Denver Newsroom, Mar 29, 2022 / 16:00 pm (CNA).
Every Catholic Christian has a role to play in living out Pope Francis’ consecration of the world to the Immaculate Heart of Mary, Bishop Mark Davies of Shrewsbury has said in a pastoral letter.
“It is to Mary and for a mother’s help that we now turn at this troubled hour of history. We cannot forget that the peoples of the Ukraine and Russia have been united over the centuries in great love and veneration for the Holy Mother of God who is also our mother,” Davies said in his pastoral letter to his diocese, located northwest of Birmingham in England.
The letter was read in all churches and chapels of the diocese the weekend of Sunday March 27, following the Friday consecration of all humanity, especially Russia and Ukraine. Pope Francis led the prayers, joined by many Catholic bishops, priests, and other faithful from around the world.
“We each have our part in this consecration, by accepting Our Lady’s motherly help in opening our hearts more fully to the grace of God and all that is asked of us in the duty of each day,” Davies said.
The Russian invasion of Ukraine has led to thousands of dead combatants, with many civilians killed and millions of people displaced from their homes. The war has revived many Cold War-era fears, including military escalation and even nuclear war.
On March 25, the feast of the Annunciation, Pope Francis led the world in a consecration to the Virgin Mary.
“Accept this act that we carry out with confidence and love. Grant that war may end and peace spread throughout the world,” the pope prayed before a statue of Our Lady of Fatima. “Through your intercession, may God’s mercy be poured out on the earth and the gentle rhythm of peace return to mark our days.”
Davies described the papal consecration as a conscious response to “the gospel message of prayer and repentance that was entrusted to the children of Fatima.” At the time of the First World War, three children in Portugal witnessed an apparition of the Virgin Mary in Portugal.
“The children of Fatima had no human means to overcome war and bring peace to the world,” the bishop said. “Two of these children would die in the global pandemic of a century ago and are numbered among the saints. Yet, by a renewed love for the Eucharist and a new faithfulness to prayer, especially the prayer of Mary’s heart in the Rosary; and by the offering of the small sacrifices of each day, these children sought to follow the path of Mary’s heart and open the way for the world to receive God’s gift of peace.”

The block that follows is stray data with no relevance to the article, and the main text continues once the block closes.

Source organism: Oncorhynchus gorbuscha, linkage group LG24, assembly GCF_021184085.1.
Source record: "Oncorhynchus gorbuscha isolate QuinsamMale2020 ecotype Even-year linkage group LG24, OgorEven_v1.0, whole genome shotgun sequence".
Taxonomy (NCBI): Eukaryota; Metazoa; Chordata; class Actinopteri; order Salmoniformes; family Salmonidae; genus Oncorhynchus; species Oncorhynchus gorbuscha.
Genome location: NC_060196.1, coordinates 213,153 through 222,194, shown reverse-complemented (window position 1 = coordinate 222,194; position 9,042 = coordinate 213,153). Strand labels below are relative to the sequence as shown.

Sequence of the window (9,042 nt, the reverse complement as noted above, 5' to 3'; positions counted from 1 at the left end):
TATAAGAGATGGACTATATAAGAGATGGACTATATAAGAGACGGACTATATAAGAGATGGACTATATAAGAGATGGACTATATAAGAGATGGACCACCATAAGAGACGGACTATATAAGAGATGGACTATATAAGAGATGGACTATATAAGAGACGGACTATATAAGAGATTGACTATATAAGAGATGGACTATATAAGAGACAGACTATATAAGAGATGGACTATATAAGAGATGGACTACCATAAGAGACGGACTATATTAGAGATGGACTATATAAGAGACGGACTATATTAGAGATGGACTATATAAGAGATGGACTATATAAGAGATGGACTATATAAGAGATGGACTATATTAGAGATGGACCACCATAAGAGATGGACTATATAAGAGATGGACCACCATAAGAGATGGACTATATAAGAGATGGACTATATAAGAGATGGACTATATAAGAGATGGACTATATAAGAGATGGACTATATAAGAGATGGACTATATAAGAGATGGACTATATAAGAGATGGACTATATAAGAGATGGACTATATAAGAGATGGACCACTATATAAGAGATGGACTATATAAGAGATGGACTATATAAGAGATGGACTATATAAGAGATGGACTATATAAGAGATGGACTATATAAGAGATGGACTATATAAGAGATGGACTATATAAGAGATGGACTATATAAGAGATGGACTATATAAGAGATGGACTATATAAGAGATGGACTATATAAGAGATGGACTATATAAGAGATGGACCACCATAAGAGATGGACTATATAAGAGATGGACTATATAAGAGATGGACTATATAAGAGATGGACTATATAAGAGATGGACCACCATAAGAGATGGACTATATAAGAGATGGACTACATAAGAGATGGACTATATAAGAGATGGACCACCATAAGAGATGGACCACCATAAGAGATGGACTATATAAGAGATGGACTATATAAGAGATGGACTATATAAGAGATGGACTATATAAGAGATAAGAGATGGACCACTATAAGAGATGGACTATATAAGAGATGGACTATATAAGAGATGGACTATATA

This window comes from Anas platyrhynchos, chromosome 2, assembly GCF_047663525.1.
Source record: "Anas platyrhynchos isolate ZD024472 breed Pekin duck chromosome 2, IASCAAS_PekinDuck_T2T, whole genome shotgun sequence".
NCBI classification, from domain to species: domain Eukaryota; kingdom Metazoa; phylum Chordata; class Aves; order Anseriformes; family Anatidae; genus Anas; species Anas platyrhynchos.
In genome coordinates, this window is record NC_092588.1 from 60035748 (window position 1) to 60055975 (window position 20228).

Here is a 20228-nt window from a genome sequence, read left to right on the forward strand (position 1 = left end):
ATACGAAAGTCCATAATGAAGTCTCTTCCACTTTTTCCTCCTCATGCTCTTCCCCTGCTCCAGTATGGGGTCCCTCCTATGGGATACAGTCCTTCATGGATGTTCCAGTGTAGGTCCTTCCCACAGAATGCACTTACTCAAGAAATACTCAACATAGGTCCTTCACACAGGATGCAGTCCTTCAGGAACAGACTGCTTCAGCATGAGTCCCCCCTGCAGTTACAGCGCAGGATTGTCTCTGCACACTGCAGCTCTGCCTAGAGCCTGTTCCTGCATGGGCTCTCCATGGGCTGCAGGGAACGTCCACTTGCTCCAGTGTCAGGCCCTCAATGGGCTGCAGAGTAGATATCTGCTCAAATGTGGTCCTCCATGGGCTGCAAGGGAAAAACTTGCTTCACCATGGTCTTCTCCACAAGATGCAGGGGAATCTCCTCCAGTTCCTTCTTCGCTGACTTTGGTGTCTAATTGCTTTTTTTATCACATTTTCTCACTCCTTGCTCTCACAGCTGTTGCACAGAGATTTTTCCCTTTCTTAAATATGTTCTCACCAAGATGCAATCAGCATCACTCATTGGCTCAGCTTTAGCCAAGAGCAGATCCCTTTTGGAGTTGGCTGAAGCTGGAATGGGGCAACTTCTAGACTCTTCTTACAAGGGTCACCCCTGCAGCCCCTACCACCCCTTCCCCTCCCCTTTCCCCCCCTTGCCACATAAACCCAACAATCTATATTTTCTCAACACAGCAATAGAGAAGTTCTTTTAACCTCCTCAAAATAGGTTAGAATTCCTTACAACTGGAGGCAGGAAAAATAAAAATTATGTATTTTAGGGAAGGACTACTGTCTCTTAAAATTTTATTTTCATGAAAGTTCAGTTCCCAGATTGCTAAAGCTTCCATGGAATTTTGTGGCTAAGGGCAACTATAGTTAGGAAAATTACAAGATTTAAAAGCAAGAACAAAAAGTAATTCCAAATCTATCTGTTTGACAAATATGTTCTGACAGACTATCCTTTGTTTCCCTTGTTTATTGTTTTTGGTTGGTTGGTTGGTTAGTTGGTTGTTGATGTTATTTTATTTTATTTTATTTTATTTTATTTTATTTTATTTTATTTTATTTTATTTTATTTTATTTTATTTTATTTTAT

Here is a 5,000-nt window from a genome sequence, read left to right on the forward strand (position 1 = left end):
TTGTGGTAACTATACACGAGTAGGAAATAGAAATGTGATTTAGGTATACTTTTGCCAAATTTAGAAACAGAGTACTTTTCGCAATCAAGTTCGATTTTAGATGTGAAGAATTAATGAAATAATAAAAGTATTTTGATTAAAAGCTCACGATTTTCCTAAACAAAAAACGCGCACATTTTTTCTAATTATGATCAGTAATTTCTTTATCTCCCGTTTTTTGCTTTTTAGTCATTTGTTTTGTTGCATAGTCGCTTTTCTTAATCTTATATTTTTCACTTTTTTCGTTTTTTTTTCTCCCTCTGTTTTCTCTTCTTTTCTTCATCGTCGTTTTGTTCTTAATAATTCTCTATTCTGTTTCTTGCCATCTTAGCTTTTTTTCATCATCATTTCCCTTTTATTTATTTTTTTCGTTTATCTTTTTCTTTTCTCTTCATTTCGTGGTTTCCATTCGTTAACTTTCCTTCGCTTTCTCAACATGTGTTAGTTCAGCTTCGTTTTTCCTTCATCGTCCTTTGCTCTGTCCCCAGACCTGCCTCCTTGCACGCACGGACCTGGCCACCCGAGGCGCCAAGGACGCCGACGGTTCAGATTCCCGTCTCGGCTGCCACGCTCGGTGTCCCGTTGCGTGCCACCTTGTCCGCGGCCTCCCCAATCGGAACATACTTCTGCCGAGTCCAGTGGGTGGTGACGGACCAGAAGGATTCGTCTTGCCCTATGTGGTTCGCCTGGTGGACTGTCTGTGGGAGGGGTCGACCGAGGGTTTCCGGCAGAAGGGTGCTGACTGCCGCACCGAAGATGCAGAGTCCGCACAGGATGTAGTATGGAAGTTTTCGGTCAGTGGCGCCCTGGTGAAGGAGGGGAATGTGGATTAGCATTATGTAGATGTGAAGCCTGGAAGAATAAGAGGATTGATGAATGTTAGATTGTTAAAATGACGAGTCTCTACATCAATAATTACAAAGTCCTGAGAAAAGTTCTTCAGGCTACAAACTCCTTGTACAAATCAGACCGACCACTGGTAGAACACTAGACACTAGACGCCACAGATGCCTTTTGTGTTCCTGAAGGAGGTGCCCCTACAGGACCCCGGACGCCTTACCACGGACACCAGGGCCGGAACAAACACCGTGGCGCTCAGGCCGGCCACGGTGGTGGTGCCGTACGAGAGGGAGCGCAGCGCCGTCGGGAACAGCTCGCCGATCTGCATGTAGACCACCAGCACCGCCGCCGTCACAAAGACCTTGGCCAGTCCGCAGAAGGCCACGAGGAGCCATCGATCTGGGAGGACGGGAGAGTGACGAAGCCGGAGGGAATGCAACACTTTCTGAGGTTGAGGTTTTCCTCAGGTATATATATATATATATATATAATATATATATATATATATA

“We recognize that it is human sin which takes away the peace of the world, the peace of families and of whole societies,” the bishop’s letter continued. “Sin takes away our own peace and when this rejection of God becomes definitive, it removes our hope of everlasting peace.”
“Consecration to the Immaculate Heart of Mary means returning to the open heart of her son
on the Cross. It is an invitation for all our hearts to be open to divine love and the grace of repentance,” he said.
“In the face of the violence and agony of war we have witnessed a greatness of heart in the generous response of so many people, not least in our Shrewsbury diocese,” the bishop continued, praising support for victims and prayers for peace.
“The prayerful entrustment of humanity to Mary’s Immaculate Heart, calls us to accept her
motherly help in returning to the very source of redemption and never to lose hope,” he said. Seeking the intercession of Mary’s pure heart leads us “to trust that the power of redemption is greater than all the destructive power of sin and evil.”
“The Immaculate Heart leads us unfailingly to the fountain of redemption and grace flowing
from the sacrifice of the Cross and the Eucharist, which is Christ’s one sacrifice,” Davies added. “This is the profession of faith we make whenever we kneel to confess our sins; or to adore, receive and share in the offering of the Holy Eucharist.”
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